Compost Rules

My compost bin has become the receptacle for produce waste, newspaper, toilet paper rolls, leaves, q-tips (without plastic), cardboard, dead flowers, etc.  There are some rules around what should and should not go in and while sometimes rules are made to be broken, this is not one of those times.  If you put rotting meat in there, not only are you going to attract a lot of unsavory wildlife, your neighbors are not going to be happy come August when it’s 90 degrees and there is an awful stench coming from your yard.  There is some science to what and how to compost but this gal takes a more laid-back approach.  Science has never been my strength, my brain usually goes in to shut down mode so I stick to the basics.

When it comes to composting, materials can fall in to three categories:


  • produce
  • coffee grounds and filter (preferably unbleached)
  • tea and tea bags (preferably with the staple removed)
  • leaves (shredded will allow them to decompose faster)
  • grass clippings
  • old wine (but who has any of that?)



  • bread and grains
  • eggshells (broken/crushed for faster decomposition)
  • newspaper/paper (shredded for faster decomposition)
  • dead leaves
  • dead plants
  • dryer lint
  • hair
  • q-tips (without plastic)
  • used tissues
  • pine cones/pine needles


NOT to Compost –

  • diseased plants
  • weeds
  • animal products
  • animal waste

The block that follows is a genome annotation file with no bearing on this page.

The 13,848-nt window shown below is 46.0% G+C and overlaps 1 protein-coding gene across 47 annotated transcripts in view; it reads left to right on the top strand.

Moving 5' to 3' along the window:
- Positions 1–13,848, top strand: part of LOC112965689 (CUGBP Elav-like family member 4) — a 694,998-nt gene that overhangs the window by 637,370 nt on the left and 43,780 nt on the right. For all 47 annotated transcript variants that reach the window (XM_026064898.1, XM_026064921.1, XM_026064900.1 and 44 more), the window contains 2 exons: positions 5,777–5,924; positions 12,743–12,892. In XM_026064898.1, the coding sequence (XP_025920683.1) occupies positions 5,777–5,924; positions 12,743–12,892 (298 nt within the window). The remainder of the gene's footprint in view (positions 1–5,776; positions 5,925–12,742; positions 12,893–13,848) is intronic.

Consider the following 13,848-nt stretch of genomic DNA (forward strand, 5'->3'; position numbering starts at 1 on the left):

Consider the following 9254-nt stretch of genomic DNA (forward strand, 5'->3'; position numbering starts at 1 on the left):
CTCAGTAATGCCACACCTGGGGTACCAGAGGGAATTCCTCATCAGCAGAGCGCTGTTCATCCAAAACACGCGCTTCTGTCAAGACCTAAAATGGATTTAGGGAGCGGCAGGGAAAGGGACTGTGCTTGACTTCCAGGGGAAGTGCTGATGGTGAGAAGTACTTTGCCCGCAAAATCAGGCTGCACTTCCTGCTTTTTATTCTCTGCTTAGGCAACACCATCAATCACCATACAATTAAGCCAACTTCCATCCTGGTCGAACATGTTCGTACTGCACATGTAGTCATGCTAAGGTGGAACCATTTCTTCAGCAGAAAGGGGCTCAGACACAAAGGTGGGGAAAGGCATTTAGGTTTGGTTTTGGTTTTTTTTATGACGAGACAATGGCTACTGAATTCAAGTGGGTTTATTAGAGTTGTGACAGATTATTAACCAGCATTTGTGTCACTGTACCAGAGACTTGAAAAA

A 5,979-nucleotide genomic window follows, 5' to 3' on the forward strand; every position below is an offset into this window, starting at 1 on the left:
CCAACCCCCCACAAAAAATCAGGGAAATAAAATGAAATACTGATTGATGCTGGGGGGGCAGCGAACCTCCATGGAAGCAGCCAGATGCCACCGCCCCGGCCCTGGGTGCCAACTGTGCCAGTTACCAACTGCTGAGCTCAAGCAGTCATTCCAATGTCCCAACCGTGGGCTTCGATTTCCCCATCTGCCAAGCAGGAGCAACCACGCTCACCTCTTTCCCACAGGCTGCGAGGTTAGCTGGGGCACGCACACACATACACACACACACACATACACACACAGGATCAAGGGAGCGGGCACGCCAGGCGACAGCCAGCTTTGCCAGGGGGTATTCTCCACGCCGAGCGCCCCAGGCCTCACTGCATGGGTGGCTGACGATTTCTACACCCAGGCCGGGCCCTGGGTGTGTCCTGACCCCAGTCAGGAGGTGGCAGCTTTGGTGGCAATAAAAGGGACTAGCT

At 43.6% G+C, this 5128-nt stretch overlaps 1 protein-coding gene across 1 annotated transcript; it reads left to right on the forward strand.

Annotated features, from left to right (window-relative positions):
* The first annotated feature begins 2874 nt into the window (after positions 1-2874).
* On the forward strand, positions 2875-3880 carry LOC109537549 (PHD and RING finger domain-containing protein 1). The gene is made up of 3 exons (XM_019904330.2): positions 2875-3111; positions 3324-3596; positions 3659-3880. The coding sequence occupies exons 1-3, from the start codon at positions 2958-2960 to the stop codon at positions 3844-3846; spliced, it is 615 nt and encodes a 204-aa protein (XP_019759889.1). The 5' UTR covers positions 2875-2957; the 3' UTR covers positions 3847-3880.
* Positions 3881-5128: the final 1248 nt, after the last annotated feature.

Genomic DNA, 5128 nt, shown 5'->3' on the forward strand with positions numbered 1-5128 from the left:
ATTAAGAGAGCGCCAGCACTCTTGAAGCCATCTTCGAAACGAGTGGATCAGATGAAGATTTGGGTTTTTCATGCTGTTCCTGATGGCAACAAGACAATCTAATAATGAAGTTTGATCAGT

• non-organic materials
  • colored or glossy paper
  • pet waste and cat litter
  • synthetic chemicals


Rule of thumb calls for 1 part green to 3 parts brown plus some water.  I loosely follows this.  I’ve read that it’s best to collect the greens over the course of a week or so, then put them in all at once rather than a little bit every day.  The thought being that layering is better when done in batches.  When I started, I purchased a cheap stainless steel canister to keep next to my kitchen sink, to collect the produce scraps.  When it’s full, that’s my signal to dump the contents in the compost bin.  Every week we get a Sunday paper so I shred that up and toss it in.  I also have a container in our master bath that we toss tissues, q-tips (no plastic) and fingernail clippings (I know, kinda gross but hey, it’s part of life) in to and then transfer everything to the compost bin.  Your pile should be turned every so often to allow air to get in there.  There seems to be a wide range regarding how frequently the pile gets turned but I seem to be on the “casual backyard composter” plan and turn it when the spirit moves me.  “Let It Rot” is a good resource book to have on hand and the author suggests turning as little as every 6 weeks to 3 months.  Aerating is very important as it:

  • re-heats the pile
  • improves oxygen flow
  • creates new paths for water
  • eliminates odor, if it’s present


There’s always a chance that something could go wrong.  If there is a horrible odor coming from the pile, either you’ve got something in there that wasn’t supposed to go in or, it’s time to aerate.  If the pile doesn’t seem to be heating up or nothing is happening, you may need to add some nitrogen.  There’s a chance you’re like me and your pile is super big and hard to turn.  Try poking some holes in to the pile and pouring in some blood meal or other nitrogen source.